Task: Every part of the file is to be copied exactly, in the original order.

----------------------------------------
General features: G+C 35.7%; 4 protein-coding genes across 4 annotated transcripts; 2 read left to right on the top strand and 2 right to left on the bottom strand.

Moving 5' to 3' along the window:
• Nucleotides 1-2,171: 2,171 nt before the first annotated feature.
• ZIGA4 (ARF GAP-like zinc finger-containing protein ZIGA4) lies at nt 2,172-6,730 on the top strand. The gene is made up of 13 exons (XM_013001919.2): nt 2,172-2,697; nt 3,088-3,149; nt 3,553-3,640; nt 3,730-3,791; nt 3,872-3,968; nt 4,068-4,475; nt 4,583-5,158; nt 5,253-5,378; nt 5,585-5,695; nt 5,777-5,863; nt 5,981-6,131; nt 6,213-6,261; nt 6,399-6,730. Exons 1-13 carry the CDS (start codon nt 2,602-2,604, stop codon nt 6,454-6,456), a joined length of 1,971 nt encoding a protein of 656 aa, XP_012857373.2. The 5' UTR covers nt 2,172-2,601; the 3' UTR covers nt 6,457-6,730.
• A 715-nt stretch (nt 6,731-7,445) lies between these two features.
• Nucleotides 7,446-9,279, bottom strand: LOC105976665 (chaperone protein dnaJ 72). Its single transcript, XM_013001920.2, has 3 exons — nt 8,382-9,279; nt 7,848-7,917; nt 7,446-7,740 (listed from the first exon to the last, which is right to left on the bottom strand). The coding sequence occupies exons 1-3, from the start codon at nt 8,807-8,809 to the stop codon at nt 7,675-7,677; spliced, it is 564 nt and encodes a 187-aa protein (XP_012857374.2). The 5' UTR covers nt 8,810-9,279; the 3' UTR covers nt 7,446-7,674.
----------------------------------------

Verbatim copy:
General features: G+C 35.7%; 4 protein-coding genes across 4 annotated transcripts; 2 read left to right on the top strand and 2 right to left on the bottom strand.

Moving 5' to 3' along the window:
• Nucleotides 1-2,171: 2,171 nt before the first annotated feature.
• ZIGA4 (ARF GAP-like zinc finger-containing protein ZIGA4) lies at nt 2,172-6,730 on the top strand. The gene is made up of 13 exons (XM_013001919.2): nt 2,172-2,697; nt 3,088-3,149; nt 3,553-3,640; nt 3,730-3,791; nt 3,872-3,968; nt 4,068-4,475; nt 4,583-5,158; nt 5,253-5,378; nt 5,585-5,695; nt 5,777-5,863; nt 5,981-6,131; nt 6,213-6,261; nt 6,399-6,730. Exons 1-13 carry the CDS (start codon nt 2,602-2,604, stop codon nt 6,454-6,456), a joined length of 1,971 nt encoding a protein of 656 aa, XP_012857373.2. The 5' UTR covers nt 2,172-2,601; the 3' UTR covers nt 6,457-6,730.
• A 715-nt stretch (nt 6,731-7,445) lies between these two features.
• Nucleotides 7,446-9,279, bottom strand: LOC105976665 (chaperone protein dnaJ 72). Its single transcript, XM_013001920.2, has 3 exons — nt 8,382-9,279; nt 7,848-7,917; nt 7,446-7,740 (listed from the first exon to the last, which is right to left on the bottom strand). The coding sequence occupies exons 1-3, from the start codon at nt 8,807-8,809 to the stop codon at nt 7,675-7,677; spliced, it is 564 nt and encodes a 187-aa protein (XP_012857374.2). The 5' UTR covers nt 8,810-9,279; the 3' UTR covers nt 7,446-7,674.